A thanksgiving meal.

Don’t Go Broke This Thanksgiving

Thanksgiving is almost upon us and if you have ever hosted a Thanksgiving meal before, you know that it can be very expensive. The cost of food, decorations, drinks and all the other little things that go along with it can be quite expensive. Take a few minutes and learn a few easy to implement tricks that will help you get through the holiday without going completely broke.

Thanksgiving is a wonderful holiday. You can get the entire family together and do what we all love doing most, eat. Many times we are even able to navigate the entire holiday without a family blowup.

Whether your family is going to play nice together or not may be up in the air but there is one thing that you know for sure, you are going to spend a lot of money. Thanksgiving can get expensive and the expenses can get out of hand in a hurry. Keep from going broke this year by taking into consideration some simple to implement tips. Here are our best ones.

1. Make It Strictly BYOB

Food is expensive enough, if you have to provide alcohol, your budget will quickly skyrocket.

If you figure $10 a person for alcohol, that is $200 in cash just for a simple gathering of 20 adults. That is an expense that you should not have to take on, especially if you are providing a place for the meal and all or most of the food.

Make it known that if you want to drink, you need to bring your own beer wine or liquor and some for the host wouldn’t hurt either.

2. Buy A Cheap Bird

You do not need to buy the most expensive turkey on the market. In fact, you can get a fairly cheap one if you shop the sales.

Most stores will feature turkeys as a loss leader. They sell it for pennies for the pound, just to get you into the door to buy other, more expensive items. Some stores will even offer free turkeys if you are a rewards member or spend a certain amount of money on other items.

Do not be afraid to serve a simple store brand bird. If you cook it right and possibly even throw it in a cheap brine overnight, the result can still be outstanding.

3. Borrow What You Need

If you are hosting, especially for the first time, you are going to need a lot of things. You will need serving ware, tablecloths and possibly extra seating and/or tables.

The temptation is to go out and buy this stuff, but this can be extremely expensive in the end. Why take out a $500 loan to buy stuff that you will never use again.

Instead of buying what you need, borrow it. Many families rotate their Thanksgiving dinners and you probably have a friend or several friends that will have things they can spare. If you are on Facebook, put the word out that you are in need of some things.

4. Go Pot Luck

If you make everything on the menu, you are going to need quite the food budget. Mashed potatoes, sweet potatoes, cranberry sauce, turkey, rolls and the huge assortment of desserts that usually come with this holiday can get pricey.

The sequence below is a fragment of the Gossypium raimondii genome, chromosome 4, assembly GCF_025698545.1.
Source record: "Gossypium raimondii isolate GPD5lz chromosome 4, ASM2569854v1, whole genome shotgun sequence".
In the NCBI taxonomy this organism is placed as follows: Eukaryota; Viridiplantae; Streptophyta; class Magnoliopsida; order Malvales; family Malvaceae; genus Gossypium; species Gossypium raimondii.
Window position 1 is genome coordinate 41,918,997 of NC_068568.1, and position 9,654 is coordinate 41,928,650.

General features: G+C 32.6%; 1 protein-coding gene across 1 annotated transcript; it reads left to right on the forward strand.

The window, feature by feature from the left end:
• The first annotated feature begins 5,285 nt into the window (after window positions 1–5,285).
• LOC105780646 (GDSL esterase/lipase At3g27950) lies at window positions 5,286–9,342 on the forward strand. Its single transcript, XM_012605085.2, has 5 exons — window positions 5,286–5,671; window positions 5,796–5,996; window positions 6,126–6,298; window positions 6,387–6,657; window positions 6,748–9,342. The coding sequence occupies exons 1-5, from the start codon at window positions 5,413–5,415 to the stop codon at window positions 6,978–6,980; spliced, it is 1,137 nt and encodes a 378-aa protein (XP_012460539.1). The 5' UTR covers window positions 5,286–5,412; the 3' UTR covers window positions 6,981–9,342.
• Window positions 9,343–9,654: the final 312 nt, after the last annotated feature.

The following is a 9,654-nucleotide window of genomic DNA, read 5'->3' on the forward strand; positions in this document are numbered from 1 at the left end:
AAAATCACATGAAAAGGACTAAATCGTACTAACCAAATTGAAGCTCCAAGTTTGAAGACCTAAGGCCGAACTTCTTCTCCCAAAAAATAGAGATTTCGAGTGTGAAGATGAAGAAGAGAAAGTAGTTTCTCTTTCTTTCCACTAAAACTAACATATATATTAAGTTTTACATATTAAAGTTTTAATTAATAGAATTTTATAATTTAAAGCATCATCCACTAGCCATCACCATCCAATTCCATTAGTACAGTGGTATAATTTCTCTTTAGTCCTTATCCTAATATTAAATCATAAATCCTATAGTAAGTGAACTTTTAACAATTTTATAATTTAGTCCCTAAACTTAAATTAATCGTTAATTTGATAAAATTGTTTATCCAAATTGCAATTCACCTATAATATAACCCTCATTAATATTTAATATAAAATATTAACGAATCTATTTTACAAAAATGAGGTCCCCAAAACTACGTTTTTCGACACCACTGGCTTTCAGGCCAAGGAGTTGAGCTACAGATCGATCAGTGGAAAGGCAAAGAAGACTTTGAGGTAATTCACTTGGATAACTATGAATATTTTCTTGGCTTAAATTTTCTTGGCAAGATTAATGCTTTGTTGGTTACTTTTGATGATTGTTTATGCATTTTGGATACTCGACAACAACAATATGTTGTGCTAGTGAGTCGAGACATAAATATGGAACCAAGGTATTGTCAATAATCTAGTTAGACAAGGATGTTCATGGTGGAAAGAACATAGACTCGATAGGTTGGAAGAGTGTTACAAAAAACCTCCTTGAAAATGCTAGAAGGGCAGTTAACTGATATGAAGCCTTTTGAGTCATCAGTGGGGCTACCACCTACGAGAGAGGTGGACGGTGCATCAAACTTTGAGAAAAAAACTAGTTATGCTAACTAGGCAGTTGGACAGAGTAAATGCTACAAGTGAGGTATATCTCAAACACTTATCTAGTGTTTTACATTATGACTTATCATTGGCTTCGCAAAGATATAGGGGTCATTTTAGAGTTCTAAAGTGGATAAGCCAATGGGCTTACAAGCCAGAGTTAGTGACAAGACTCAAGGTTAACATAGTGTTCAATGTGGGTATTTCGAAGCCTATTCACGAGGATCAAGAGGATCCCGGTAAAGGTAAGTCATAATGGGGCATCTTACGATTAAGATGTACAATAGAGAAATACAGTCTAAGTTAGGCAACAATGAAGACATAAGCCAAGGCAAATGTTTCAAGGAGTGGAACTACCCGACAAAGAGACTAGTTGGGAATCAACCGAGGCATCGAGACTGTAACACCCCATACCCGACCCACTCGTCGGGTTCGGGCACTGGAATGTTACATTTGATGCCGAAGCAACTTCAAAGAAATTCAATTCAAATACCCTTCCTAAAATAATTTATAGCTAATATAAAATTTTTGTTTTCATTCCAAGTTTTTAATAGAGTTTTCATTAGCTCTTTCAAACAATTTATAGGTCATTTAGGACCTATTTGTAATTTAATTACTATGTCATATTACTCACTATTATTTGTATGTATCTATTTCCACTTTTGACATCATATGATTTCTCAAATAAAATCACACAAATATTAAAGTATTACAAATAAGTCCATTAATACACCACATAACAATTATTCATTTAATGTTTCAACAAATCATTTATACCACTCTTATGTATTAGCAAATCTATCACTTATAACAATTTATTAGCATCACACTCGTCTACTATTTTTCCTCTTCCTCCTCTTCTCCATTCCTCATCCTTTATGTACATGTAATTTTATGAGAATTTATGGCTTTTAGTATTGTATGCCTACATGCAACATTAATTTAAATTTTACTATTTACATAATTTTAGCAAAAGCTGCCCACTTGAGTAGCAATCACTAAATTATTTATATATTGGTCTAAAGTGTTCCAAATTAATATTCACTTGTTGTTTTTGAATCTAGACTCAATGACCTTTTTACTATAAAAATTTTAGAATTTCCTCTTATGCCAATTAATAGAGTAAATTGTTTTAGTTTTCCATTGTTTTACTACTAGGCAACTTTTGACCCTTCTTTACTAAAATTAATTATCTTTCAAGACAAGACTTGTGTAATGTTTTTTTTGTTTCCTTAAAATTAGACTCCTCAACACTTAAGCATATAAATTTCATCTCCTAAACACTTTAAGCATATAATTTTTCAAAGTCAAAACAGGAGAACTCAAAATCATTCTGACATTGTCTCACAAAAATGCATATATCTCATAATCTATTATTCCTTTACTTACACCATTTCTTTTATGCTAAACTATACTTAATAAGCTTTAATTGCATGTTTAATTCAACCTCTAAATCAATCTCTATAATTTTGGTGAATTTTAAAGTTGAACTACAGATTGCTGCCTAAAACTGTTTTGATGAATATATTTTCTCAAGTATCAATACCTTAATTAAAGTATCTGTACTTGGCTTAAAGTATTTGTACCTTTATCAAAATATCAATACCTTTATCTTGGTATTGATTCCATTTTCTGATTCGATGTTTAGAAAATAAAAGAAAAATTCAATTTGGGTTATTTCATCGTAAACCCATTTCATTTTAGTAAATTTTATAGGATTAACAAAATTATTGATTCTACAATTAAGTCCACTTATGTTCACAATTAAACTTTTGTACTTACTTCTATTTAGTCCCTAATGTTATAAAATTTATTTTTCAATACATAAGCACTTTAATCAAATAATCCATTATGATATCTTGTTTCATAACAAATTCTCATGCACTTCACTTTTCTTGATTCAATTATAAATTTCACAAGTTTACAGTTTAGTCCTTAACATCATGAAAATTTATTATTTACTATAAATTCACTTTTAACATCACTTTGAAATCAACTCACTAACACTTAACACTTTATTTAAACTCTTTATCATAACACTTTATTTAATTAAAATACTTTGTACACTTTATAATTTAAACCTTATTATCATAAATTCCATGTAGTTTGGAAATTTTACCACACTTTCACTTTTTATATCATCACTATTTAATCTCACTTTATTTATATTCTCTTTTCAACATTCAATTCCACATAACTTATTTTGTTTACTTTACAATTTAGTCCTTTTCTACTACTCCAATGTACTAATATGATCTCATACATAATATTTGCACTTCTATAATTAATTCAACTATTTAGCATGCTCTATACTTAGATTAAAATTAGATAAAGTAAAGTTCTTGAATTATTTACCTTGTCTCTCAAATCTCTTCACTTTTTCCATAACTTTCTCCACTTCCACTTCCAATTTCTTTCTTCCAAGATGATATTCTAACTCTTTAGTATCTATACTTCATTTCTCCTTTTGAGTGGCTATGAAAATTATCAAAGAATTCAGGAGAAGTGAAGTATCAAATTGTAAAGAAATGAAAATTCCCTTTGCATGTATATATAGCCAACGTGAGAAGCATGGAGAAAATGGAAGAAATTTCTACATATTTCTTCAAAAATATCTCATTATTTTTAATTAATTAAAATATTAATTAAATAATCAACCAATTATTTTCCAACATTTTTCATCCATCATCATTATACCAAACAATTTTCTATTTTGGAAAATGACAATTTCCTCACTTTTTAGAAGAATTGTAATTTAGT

Everyone has their own favorite dish around this time of year, so why not have them bring it. Consider providing the turkey and then letting everyone else bring a dish. You get a nice variety of food, save money and save a lot of work.

In addition, because all of that food will probably arrive with serving ware, it is a llot less things that you need to buy or borrow.

5. Don’t Go Overboard

It is easy to go overboard with Thanksgiving planning. All of a sudden a bird and a few sides turns into a dozen different dishes. This is not only expensive but a royal pain to pull off. Who needs the stress or the expense.

Instead of making everyone’s favorite, concentrate on less sides. It will save you time and money.

In addition, be cautious about the amount that you serve. For example, do not buy a 20 pound bird when a 12 pound one would have done the trick. This goes for the sides too. Do you need 10 pounds of mashed potatoes?

Sure, everyone loves leftovers but it gets old real quick.

6. Fill Them Up On Cheap Staples

Focus on the cheap sides. Think fresh vegetables from a farmers market. Mashed potatoes are one of the cheapest sided you can make and a regular at most Thanksgiving celebrations. They are also very filling.

Add to that some sweet potatoes, a green bean casserole corn and quite frankly, whatever is on sale. As long as your guests have something that they can douse with gravy, they should be good.

7. Serve A Limited Dessert

Pie, that is really all that people want. By the time they get to it, they are already pretty bloated, so there is no need to go too fancy.

Pies are another item that a lot of stores sell as a loss leader this time of year, especially the frozen variety. Don’t bother with trying to make your own desserts, it will cost you more  and will be a major time suck.

There is no shame in serving a frozen pie. Top it with a hefty dollop of whipped cream and nobody will be able to tell the difference.

8. Don’t Host

The best advice of all, if you can pull it off, is to simply not host a Thanksgiving meal. The last one I threw ended up costing me about 500 dollars. It seems like a great thing to be the host but you will regret it in the end and will be happy that it is over, when it finally does end.

If you can get out of being the host, do so. If nothing else, and you get stuck with the duties, come up with a rotation so that you do not have to suffer through it every year.

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James Car is a finance, loan and budget expert based in the United States. After attending Brookhaven college, he went on to become a successful entrepreneur. He now enjoys writing articles that help people save and make the most of their money.

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